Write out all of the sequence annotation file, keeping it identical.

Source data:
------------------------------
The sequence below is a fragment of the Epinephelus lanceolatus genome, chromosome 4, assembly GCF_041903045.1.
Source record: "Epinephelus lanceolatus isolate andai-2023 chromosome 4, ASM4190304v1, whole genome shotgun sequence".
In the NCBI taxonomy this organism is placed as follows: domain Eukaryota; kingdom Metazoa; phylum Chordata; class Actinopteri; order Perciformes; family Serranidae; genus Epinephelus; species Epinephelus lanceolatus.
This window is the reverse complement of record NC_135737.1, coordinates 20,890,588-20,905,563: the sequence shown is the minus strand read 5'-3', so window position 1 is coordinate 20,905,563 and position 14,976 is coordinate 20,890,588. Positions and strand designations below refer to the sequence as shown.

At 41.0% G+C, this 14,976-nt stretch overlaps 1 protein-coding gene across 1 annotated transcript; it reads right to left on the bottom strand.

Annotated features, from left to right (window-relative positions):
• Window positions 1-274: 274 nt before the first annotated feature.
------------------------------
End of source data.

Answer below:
The sequence below is a fragment of the Epinephelus lanceolatus genome, chromosome 4, assembly GCF_041903045.1.
Source record: "Epinephelus lanceolatus isolate andai-2023 chromosome 4, ASM4190304v1, whole genome shotgun sequence".
In the NCBI taxonomy this organism is placed as follows: domain Eukaryota; kingdom Metazoa; phylum Chordata; class Actinopteri; order Perciformes; family Serranidae; genus Epinephelus; species Epinephelus lanceolatus.
This window is the reverse complement of record NC_135737.1, coordinates 20,890,588-20,905,563: the sequence shown is the minus strand read 5'-3', so window position 1 is coordinate 20,905,563 and position 14,976 is coordinate 20,890,588. Positions and strand designations below refer to the sequence as shown.

At 41.0% G+C, this 14,976-nt stretch overlaps 1 protein-coding gene across 1 annotated transcript; it reads right to left on the bottom strand.

Annotated features, from left to right (window-relative positions):
• Window positions 1-274: 274 nt before the first annotated feature.